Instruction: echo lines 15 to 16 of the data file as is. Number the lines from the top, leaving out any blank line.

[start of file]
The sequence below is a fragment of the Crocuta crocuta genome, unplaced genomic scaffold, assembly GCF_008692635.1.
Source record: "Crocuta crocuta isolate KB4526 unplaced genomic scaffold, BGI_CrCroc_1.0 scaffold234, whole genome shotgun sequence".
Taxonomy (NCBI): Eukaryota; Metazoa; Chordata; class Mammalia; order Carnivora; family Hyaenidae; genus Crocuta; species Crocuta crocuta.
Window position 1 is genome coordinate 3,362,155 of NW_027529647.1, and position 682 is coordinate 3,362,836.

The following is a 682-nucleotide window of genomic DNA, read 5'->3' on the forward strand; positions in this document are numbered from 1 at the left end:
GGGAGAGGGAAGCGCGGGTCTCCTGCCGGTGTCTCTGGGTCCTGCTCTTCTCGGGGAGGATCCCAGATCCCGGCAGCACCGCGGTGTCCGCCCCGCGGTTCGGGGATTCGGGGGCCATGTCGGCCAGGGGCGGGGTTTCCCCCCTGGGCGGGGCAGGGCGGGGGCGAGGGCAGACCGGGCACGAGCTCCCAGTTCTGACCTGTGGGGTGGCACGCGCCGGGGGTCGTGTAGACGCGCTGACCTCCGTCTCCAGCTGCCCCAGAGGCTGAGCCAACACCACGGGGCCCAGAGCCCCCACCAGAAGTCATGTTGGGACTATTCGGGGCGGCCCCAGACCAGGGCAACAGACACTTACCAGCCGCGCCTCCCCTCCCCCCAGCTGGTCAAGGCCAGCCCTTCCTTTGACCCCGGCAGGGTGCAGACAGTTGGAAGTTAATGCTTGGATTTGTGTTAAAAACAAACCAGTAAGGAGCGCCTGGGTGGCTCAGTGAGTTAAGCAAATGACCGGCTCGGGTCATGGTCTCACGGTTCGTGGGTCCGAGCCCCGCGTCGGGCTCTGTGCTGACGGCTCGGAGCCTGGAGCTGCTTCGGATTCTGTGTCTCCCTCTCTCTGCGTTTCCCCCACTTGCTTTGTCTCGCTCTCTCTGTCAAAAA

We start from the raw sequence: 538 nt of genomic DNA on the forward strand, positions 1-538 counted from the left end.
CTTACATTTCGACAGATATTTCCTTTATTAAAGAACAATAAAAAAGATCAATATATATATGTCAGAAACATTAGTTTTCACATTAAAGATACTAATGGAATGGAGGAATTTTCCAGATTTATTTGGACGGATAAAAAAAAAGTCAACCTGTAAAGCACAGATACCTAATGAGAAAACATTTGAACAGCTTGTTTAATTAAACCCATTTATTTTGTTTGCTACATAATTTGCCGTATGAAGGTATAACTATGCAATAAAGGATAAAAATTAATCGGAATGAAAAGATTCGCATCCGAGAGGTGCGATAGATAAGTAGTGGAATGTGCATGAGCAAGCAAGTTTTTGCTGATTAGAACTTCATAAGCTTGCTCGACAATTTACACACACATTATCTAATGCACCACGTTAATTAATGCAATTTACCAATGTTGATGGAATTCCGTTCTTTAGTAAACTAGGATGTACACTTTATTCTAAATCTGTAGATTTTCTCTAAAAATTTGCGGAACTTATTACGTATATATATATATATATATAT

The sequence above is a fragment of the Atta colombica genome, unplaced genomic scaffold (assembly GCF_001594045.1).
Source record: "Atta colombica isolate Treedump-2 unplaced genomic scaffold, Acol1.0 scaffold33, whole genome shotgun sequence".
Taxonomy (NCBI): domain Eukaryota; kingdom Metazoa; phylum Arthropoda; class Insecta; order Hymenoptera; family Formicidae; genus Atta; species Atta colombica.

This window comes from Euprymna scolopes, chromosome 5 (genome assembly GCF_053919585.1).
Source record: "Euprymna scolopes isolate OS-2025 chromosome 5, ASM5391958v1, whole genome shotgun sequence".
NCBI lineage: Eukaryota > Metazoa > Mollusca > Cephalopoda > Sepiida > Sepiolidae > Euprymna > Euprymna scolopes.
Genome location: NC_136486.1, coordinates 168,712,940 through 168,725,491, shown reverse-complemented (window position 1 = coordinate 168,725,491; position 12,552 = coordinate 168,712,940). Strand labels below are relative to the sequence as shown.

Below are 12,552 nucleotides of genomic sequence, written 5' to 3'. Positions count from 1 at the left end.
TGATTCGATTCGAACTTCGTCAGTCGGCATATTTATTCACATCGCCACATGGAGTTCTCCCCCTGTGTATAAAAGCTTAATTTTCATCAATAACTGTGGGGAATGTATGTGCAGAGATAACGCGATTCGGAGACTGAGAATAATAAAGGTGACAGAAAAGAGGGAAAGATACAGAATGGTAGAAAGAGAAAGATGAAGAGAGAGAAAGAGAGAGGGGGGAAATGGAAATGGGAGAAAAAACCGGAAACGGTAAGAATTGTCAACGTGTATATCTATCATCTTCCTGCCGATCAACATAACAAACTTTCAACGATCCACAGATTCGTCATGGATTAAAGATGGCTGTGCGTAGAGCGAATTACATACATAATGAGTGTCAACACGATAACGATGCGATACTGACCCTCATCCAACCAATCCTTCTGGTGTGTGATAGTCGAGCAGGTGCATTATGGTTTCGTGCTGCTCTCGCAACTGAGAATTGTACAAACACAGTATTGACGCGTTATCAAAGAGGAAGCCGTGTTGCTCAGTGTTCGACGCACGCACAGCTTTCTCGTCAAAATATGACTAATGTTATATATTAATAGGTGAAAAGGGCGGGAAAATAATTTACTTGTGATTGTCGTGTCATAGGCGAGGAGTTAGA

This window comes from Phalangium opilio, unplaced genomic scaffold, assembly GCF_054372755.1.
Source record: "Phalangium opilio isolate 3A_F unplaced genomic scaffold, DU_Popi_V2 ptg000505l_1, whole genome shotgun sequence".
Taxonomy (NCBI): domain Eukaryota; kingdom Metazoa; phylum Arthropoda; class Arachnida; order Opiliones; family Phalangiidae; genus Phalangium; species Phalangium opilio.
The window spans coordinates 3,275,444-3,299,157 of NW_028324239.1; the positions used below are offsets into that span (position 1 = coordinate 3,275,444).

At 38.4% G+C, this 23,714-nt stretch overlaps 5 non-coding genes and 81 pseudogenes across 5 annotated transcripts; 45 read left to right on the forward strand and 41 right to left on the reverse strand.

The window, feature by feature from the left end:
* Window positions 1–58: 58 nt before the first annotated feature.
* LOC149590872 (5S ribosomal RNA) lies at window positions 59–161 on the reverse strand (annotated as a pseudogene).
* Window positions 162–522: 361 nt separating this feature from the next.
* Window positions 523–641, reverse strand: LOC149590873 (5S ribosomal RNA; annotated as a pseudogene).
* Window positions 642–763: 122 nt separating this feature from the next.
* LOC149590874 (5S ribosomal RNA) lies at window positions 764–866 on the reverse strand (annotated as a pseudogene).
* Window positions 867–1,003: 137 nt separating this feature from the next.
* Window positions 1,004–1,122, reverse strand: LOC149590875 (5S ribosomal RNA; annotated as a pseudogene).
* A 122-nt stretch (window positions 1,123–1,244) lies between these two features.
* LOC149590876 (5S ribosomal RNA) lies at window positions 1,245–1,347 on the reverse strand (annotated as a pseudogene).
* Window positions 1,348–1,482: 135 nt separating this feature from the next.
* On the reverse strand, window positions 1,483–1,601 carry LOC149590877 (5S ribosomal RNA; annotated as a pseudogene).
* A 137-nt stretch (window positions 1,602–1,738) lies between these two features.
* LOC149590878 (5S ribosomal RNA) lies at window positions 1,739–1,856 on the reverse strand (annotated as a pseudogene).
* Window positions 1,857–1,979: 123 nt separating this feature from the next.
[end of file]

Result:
Genome location: NC_136486.1, coordinates 168,712,940 through 168,725,491, shown reverse-complemented (window position 1 = coordinate 168,725,491; position 12,552 = coordinate 168,712,940). Strand labels below are relative to the sequence as shown.

Below are 12,552 nucleotides of genomic sequence, written 5' to 3'. Positions count from 1 at the left end.